Barn Conversions
& Class Q

Barn Conversions
& Class Q

August 2023

This is a Class Q. In fact it’s one of four on this site.

How do I get a barn that looks like this…read on.

In 2014, a permitted development right known as Class Q was introduced to planning policy in England to allow for residential conversion of agricultural buildings via ‘prior approval’.

Prior approval is a planning application to establish you don’t need a planning application. It’s a shortened or abridged version.

Class Q is a way to convert redundant agricultural buildings to houses.

The class Q rules aren’t very clear, and each planning authority has their own interpretation of them. There are now various legal cases that have challenges these varying interpretations.

The policy is restrictive, if it wasn’t every barn would be converted to a house in no time at all.

This can sometimes give rise to ill-conceived conversions, that whilst permissible can be of little architectural merit - especially considering many prior approval Class Q applications do not involve the rigorous design process associated with a typical full planning application.

In short, there are both good Class Q conversions, and bad. With our experience as a practice, we can advise on where the potential lies, and how to best embrace the agricultural qualities of the building.

The policy was overhauled in 2018, and currently, the key things to be aware of are:

·       The site must have been used for agricultural purposes on the 20th March 2013 (or it can be proven it was in use before that date, but not used since).

·       If built or brought into use on/after 20 March 2013, it needs to have been in agricultural use for 10 years.

·       Your are allowed up to 3 larger dwellings (>100 sqm, but the cumulative total cannot exceed 465 sqm), or up to 5 smaller dwellings (<100 sqm). The maximum total of dwellings permitted is 5. The hypothetical maximum floor space (including new mezzanine floors) is 865 sqm (1 large dwelling + 4 small dwellings).

·       An agricultural tenancy of the site cannot have been terminated within 1 year of the prior approval application, and for the purpose of Class Q, unless there is prior agreement between landlord and tenant that the site is no longer required for agricultural use.

·       The building(s) cannot be extended in any way, though an independent first floor mezzanine may be constructed.

·       The building must be structurally suitable for conversion without new or reinforcing structure.

·       Partial demolition may be permitted.

·       Works to install or replace windows, doors, roofs, or exterior walls, or water, drainage, electricity, gas or other services are permitted to allow for the building to function as a house(s)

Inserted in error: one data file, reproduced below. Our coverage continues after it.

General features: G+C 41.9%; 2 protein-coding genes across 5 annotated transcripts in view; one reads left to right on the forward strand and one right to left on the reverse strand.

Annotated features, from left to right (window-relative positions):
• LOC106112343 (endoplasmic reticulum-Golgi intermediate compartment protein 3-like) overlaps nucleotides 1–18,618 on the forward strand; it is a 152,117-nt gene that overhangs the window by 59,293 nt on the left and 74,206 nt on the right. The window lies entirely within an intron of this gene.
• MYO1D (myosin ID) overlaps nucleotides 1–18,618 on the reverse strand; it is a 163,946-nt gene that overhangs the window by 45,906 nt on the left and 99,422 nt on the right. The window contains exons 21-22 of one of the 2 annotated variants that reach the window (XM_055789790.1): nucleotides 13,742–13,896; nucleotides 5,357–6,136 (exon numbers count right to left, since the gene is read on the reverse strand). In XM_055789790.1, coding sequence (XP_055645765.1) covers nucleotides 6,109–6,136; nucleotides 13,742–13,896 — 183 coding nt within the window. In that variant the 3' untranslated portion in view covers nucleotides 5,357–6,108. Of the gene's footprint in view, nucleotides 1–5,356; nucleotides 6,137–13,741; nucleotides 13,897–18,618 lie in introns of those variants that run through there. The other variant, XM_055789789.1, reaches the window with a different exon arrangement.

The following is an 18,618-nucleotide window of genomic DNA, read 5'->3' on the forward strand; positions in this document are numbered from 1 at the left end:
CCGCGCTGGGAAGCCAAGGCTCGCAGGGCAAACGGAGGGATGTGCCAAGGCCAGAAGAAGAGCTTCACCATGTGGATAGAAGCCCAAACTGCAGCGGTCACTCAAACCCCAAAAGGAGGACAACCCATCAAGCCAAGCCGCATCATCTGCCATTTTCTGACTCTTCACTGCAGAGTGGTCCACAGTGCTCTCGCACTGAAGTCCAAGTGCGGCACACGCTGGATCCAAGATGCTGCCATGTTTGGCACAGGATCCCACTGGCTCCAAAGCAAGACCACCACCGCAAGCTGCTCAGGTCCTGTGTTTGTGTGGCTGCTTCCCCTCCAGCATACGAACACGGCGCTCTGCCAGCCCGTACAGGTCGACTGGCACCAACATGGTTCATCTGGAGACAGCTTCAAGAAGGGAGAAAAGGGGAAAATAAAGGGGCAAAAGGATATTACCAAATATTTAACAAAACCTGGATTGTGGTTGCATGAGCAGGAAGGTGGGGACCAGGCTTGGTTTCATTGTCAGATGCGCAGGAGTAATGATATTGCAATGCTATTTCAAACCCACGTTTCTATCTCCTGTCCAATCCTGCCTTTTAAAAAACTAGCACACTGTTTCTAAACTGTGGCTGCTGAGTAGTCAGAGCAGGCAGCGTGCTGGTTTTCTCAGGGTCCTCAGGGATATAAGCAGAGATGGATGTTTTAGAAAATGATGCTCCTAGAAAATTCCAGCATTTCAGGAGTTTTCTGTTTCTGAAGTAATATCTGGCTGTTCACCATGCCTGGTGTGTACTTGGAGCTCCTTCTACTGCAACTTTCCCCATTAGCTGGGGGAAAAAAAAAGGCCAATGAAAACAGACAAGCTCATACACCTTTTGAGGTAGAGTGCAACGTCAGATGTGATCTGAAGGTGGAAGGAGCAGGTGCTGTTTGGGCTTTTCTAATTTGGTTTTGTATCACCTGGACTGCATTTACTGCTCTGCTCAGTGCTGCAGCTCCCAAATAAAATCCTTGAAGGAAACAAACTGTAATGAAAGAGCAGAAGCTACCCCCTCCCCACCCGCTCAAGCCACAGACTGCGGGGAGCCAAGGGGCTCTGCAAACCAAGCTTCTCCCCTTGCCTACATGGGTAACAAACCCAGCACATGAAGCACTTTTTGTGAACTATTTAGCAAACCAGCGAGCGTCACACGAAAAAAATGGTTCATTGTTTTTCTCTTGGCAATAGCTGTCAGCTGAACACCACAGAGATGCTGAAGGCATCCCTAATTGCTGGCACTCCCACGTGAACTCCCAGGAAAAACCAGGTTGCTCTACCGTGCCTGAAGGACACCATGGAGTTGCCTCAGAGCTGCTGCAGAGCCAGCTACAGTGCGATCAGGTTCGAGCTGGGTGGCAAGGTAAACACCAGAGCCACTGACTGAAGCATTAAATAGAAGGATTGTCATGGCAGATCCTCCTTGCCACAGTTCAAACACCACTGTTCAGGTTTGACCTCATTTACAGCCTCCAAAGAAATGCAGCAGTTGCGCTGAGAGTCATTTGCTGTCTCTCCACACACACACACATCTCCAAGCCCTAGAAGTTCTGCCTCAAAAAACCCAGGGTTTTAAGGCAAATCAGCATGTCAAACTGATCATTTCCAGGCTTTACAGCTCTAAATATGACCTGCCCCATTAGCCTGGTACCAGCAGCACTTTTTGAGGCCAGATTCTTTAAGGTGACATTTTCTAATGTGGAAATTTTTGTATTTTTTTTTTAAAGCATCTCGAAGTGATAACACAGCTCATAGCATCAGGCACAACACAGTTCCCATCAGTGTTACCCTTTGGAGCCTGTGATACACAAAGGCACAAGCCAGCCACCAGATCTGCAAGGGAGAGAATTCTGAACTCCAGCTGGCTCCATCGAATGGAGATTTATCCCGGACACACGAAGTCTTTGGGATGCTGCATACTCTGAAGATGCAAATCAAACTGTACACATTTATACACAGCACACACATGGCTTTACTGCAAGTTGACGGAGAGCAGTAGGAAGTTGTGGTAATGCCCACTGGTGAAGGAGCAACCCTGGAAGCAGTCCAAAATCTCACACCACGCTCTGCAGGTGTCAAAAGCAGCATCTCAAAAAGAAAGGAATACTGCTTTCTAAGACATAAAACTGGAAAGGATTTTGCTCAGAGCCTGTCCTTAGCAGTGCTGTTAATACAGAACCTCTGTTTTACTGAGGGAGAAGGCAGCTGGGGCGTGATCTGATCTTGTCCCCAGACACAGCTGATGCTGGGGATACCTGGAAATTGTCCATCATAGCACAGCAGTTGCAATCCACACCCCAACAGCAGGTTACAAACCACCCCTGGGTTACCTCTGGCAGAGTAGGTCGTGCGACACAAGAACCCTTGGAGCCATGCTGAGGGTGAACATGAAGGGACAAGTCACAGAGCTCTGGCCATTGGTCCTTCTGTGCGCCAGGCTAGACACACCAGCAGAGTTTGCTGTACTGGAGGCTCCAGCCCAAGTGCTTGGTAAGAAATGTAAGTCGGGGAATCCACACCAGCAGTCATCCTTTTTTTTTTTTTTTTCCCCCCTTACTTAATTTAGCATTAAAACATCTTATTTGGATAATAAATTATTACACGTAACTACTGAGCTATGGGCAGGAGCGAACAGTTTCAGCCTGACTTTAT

·       Class Q does not apply on article 2(3) land. National Parks, ANOB, Conservation areas and other designated parcels of land, like a world heritage site or historic parkland area.

·       Additional to the above points which constitute policy Q1, the prior approval also requires consideration of Q2 relating to transport and highways impacts of the development, noise impacts of the development, contamination risks on the site, flooding risks on the site, whether the location or siting of the building makes it otherwise impractical or undesirable and the design or external appearance of the building.


The interpretation of the rules and the statue by local planning authority can vary, with regards to the distinction between ‘conversion’ and ‘rebuilding’. It is important to design the scheme in such a way that the existing structure and external envelope does not need to be substantively rebuilt and is capable of fulfilling use a dwelling with only alterations to the building elements mentioned in the list above. Internal works are not typically considered as ‘development’ and are therefore less restricted. So, whilst it is entirely practical, it is challenging to achieve a design that is of significant architectural merit, particularly with regards to the external appearance.

We can help you with this.

For those with a qualifying Class Q building but realising an ugly pig fattening unit will still be an ugly Pig fattening unit when converted…..the case of Mansell v Tonbridge And Malling Borough Council [2017], paves the way for ‘betterment’. This is a ‘fall back’ argument. A decent house or houses are better than a poor conversion with zero architectural merit.

 The image at the top of the page is a one of four houses under Class Q  ‘betterment consent’.

If you need advice help and are looking for an architect for a Class Q barn conversion get in touch.

Discover a gateway to unparalleled design creativity.

Discover a gateway to unparalleled design creativity.

Discover a gateway to unparalleled design creativity.

Discover a gateway to unparalleled design creativity.